Thinking Beyond Stripes in Flat Panel Displays
Daniel S. Burgess
Thomas L. Credelle, vice president of engineering at Clairvoyante Inc. in Cupertino, Calif., has spent the past few years trying to convince flat panel display manufacturers that they do not have to resort to massive investments in next-generation fabs to improve performance -- if they reconsider the geometry of the subpixels in their products.
Now, with more than a dozen display and chip manufacturers in the Far East working with his company, he is hopeful that that message has been adopted and will lead to the production of low-power, high-pixel-count liquid crystal displays (LCDs) for mobile applications such as cellular phones, digital cameras and media players.
The PenTile RGBW technology uses a geometry comprising two subpixels per pixel to improve the performance of pixilated flat panel displays, such as high-resolution liquid crystal displays in cellular phones. The replacement of some of the color subpixels with white ones doubles the brightness, enabling the manufacturer to reduce power consumption by cutting backlighting elements and/or to achieve more realistic colors by incorporating alternate materials in the color filter.
"I think we're over the hump of believing that we have to build displays with RGB [red, green, blue] stripes," Credelle said.
Clairvoyante was formed in 2000 to develop and license technology for the manufacture of flat panel displays. The resulting design, PenTile Matrix, is an outgrowth of work by Candice H. Brown Elliott, a founder of the company. It is premised on the recognition that the triads in a display -- the groups of red, green and blue subpixels -- do not yield an output optimized to the human vision system.
For example, although human color perception is trichromatic, there is a highly unequal distribution of the three photosensors in the eye. The eye has an order of magnitude fewer blue receptors than red or green ones (although each blue receptor is more sensitive than its green or red counterparts), and the worst sensitivity to short wavelengths is in the fovea, where the more numerous red- and green-sensitive cells are most dense. Similarly, Credelle noted, the resolution of spatial detail is dependent on the detection of red and green. Tying red and green subpixels, therefore, leads to lost resolution in the display.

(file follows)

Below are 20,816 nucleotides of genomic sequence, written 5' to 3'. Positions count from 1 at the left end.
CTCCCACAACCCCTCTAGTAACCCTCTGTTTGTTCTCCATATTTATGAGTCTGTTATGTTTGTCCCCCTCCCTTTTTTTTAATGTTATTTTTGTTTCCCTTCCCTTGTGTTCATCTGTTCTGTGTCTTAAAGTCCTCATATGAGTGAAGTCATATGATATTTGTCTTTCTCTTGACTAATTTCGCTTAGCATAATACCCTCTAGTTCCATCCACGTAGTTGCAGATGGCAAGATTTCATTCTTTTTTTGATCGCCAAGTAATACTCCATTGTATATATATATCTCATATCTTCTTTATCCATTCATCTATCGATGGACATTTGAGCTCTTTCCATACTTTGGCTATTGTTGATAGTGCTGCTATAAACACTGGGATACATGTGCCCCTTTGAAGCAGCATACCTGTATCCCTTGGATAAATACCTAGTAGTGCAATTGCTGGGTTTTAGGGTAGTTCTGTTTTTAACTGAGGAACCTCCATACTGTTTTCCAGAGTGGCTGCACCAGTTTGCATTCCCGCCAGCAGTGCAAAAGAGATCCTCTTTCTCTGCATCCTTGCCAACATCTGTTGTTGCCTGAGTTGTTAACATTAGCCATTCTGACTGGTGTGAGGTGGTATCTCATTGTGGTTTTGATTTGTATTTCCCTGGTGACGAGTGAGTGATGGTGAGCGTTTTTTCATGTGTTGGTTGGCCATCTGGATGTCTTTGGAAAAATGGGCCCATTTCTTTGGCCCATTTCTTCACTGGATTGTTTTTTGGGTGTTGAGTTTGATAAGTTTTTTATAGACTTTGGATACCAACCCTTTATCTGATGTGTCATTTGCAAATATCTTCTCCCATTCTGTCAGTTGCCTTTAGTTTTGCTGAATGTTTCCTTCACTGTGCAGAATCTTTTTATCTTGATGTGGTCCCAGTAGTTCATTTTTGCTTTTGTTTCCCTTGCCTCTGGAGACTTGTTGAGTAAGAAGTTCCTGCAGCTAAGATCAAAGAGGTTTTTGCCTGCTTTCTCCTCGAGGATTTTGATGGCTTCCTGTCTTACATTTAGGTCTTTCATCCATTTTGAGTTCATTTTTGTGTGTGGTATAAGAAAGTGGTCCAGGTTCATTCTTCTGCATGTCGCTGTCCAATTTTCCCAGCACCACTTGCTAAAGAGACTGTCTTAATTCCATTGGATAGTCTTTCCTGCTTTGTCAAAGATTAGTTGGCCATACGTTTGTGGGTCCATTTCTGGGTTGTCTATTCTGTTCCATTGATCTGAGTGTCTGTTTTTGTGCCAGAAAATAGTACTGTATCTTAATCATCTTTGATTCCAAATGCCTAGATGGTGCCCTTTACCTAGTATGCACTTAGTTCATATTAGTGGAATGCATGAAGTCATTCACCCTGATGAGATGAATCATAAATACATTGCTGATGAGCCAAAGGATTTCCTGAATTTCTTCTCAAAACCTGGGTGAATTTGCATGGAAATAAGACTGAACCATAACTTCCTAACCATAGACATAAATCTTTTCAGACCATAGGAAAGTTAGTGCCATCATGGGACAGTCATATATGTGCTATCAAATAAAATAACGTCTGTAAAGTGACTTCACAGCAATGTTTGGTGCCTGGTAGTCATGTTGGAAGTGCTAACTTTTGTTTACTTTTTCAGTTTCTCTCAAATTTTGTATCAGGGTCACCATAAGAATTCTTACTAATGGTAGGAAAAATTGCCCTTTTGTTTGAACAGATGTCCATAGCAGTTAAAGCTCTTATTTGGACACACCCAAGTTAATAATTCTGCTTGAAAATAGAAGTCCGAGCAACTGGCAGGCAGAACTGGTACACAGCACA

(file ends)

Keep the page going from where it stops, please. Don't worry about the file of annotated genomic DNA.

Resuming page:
The latest iteration of the technology, PenTile RGBW, employs a geometry of two subpixels per pixel to offer the same performance as a 480 × 640-pixel 2.4-in. RGB stripe LCD, but it needs half the LEDs for backlighting and a third fewer data drivers to do so. As a result, power consumption might be halved and the cost of electronics reduced by up to 33 percent.
The approach achieves this by replacing approximately one-fourth of the subpixels with white ones. In the case of an LCD, that involves substituting a clear subpixel for a color one in the filter. The effect is a doubling of the brightness.
Rather than simply cutting power consumption, this higher brightness may be used to enable the incorporation of alternative materials in the filter to yield more realistic colors. One reason that the displays on today's cell phones have performance inferior to LCD televisions, Credelle explained, is the result of materials choice. To minimize power consumption by reducing the number of elements in the backlight, manufacturers must employ more-transmissive materials in the color filter.
"With RGBW," he said, "we can use some of that higher brightness to let us use more saturated color subpixels without using any more power."
Although moving to the PenTile RGBW configuration for LCDs requires a modification to the display driver integrated circuit to translate the incoming RGB data, Clairvoyante suggests that minimal change is required to other existing processes, such as involving the production of thin-film transistors and color filters. As a result, Credelle said, manufacturers can use older, third- and fourth-generation fabs to produce high-resolution displays, rather than writing off these facilities.
The company is targeting portable high-resolution LCDs at this point, but Credelle noted that the approach is suitable for use with any type of color pixilated display. Plasma displays that employ it are possible, but more changes in the manufacturing process are required, he said. The method also is compatible with amorphous silicon and polycrystalline silicon technologies. Products incorporating PenTile RGBW are expected from Samsung Electronics Co. Ltd. of Seoul, South Korea, later this year.
Credelle said that Clairvoyante is investigating improvements to the technology, such as expanding perceived gray levels to increase realism. Other research and development topics include more advanced subpixel rendering software and means of applying PenTile RGBW to the entire imaging chain; for example, adding it to graphics chips to improve rendering.
"But right now, our hands are pretty full just with the displays," he remarked.
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